Material and methods

Cell cultures and enucleation

Two cell lines were used in the study, REF52 rat fibroblasts and HT1080 human fibrosarcoma cells. The cells were cultured in the DMEM medium supplemented with 1 × GlutaMax, 15 mM HEPES, 10% FBS and 1% antibiotic/antimycotic solution (all by Thermo Fisher, USA) in a humidified 5% CO2 atmosphere at 37 °C.

Enucleation was performed by the previously described approach [23,24,25] with some modifications (Fig. 1). Small pieces of culture plastic (plastic slides) with an approximate size of 8 × 20 mm were cut from standard cell culture Petri dishes (Corning, USA). The plastic slides were sterilized by incubation in 95% ethanol and exposed to a germicidal UV lamp (Microcide, Electronic Medicine, Russia) for 10 min, then coated with a 10 µg/mL fibronectin (Sigma, USA) solution for 20 min. Cells growing as monolayers on plastic slides were inserted in 1.5 mL Eppendorf tubes filled with 2 µM of Cytochalasin D (CytD) (Sigma, USA) in the cell medium. After 15 min of pre-incubation at 37 °C, the cells were centrifuged at 13,400 rpm (12,000 g) in a MiniSpin microcentrifuge (Eppendorf, Germany) for 9 to 25 min (longer duration needed for REF52 cells). After centrifugation, the cells on the plastic slides were washed with PBS, trypsinized, and reseeded on fibronectin-coated glass-bottom cell culture dishes (WillCo Wells B.V., Amsterdam, Netherlands). After 3 to 5 h, the cells (including cytoplasts) were fully spread and recovered from the effects of CytD. The medium was exchanged for the fresh one before the AFM experiment. The pellet containing nucleoplasts was resuspended in HBSS (Hanks balanced salt solution, Thermo Fischer, USA) and placed on poly-L-lysine-coated glass-bottom dishes. After 15 min of incubation, unattached nucleoplasts were removed by washing with HBSS.

Fig. 1

The scheme of the enucleation protocol. a Cells growing on plastic slides were inserted in 1.5 mL Eppendorf tubes filled with the cell medium and pre-treated with CytD for 15 min. After the centrifugation, the remaining cells and cytoplasts were reseeded from the plastic slides to fibronectin-coated Petri dishes, and AFM experiments were performed 3 to 5 h after. The pellet containing nucleoplasts was resuspended in HBSS and placed on poly-L-lysine-coated dishes for further experiments. b A sample of REF52 enucleated cells contained both cells without the nucleus (enucleated cells, cytoplasts) and cells with the retained nucleus. The cell-permeable DNA dye (cyan) was used to distinguish cytoplasts from normal cells. c Nucleoplasts. DNA staining was used to distinguish nucleoplasts from the cell debris. Scale bars are 50 µm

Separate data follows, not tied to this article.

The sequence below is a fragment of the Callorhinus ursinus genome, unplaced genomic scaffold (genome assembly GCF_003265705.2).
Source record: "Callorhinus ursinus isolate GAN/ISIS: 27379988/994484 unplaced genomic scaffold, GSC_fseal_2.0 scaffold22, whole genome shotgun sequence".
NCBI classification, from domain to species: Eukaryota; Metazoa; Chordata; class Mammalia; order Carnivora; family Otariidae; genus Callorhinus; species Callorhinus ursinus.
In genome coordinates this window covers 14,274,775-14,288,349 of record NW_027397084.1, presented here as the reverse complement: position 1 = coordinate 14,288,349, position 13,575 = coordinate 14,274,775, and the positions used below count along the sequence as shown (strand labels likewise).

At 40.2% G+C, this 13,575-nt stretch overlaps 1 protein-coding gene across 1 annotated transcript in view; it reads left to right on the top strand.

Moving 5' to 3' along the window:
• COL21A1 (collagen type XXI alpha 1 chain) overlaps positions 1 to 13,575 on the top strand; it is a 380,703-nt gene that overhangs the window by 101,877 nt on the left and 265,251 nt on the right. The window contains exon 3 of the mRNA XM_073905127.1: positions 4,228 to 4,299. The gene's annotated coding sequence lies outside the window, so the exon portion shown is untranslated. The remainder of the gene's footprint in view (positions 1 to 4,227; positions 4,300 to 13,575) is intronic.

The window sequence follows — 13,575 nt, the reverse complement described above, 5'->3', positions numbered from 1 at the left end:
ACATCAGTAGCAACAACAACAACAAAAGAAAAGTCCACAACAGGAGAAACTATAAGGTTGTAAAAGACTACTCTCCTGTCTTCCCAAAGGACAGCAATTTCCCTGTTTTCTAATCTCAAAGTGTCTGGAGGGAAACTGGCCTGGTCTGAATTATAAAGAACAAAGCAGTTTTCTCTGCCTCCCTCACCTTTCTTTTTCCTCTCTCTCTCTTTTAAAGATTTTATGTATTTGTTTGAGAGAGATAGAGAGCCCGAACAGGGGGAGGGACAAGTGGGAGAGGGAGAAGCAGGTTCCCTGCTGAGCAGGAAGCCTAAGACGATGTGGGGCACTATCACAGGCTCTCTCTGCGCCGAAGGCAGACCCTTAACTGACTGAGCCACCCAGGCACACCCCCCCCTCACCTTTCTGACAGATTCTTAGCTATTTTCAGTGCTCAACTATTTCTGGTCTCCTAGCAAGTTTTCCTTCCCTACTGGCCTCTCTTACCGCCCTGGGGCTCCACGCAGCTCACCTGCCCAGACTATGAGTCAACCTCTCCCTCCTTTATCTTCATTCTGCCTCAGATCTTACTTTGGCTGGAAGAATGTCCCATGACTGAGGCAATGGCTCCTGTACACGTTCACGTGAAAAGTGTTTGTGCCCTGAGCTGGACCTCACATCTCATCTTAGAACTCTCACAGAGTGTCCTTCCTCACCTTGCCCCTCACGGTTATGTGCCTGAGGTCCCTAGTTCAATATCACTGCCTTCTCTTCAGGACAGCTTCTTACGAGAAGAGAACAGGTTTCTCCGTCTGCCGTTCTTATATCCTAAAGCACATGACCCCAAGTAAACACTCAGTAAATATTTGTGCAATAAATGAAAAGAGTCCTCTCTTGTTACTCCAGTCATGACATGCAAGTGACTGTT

The nuclei were also isolated using a detergent-based approach. Briefly, the cells were transferred to suspension by trypsinization, centrifuged and resuspended in a 0.1% Triton X-100 detergent (Thermo Fischer, USA) solution in HBSS, mildly pipetted and centrifuged for 10 s at 12,000 g. The detergent treatment was performed twice, on ice with ice-cold solutions to minimize the nuclei’s damage and degradation due to cellular proteases. Then the pellet was resuspended in HBSS and a small amount of the solution was transferred to poly-L-lysine-coated glass-bottom dishes for AFM experiments. After 15 min of incubation, the unattached nuclei were removed by washing with HBSS.

Atomic force microscopy

All AFM measurements were performed using a Bioscope Resolve AFM (Bruker, Santa Barbara, USA) mounted on an Axio Observer inverted fluorescent microscope (Carl Zeiss, Germany). The microscope was equipped with a heated stage, and the sample temperature was kept constant at 37 °C during the experiments with cells. PeakForce QNM-Live Cell probes (PFQNM-LC-A-CAL, Bruker AFM Probes, Camarillo, CA, USA), short paddle-shaped cantilevers with a pre-calibrated spring constant (values were in the range of 0.06–0.08 N/m) were used. The cantilever deflection sensitivity (nm/V) was calibrated from the thermal spectrum directly in the dish with a sample using the pre-calibrated value of the spring constant [28]. The nanomechanical and topography maps were acquired in the fast force volume (FFV) mode with a map size from 40 × 40 to 100 × 100 µm and from 32 × 32 to 128 × 128 point-measurements. The force curves (F-Z curves) had a vertical ramp distance of 3 μm, a vertical piezo speed of 183 μm/s, and the trigger force of 0.5–1 nN. The topography and local height were calculated from the force curves by the contact point position versus contact position over the substrate, the global tilt correction was performed if needed.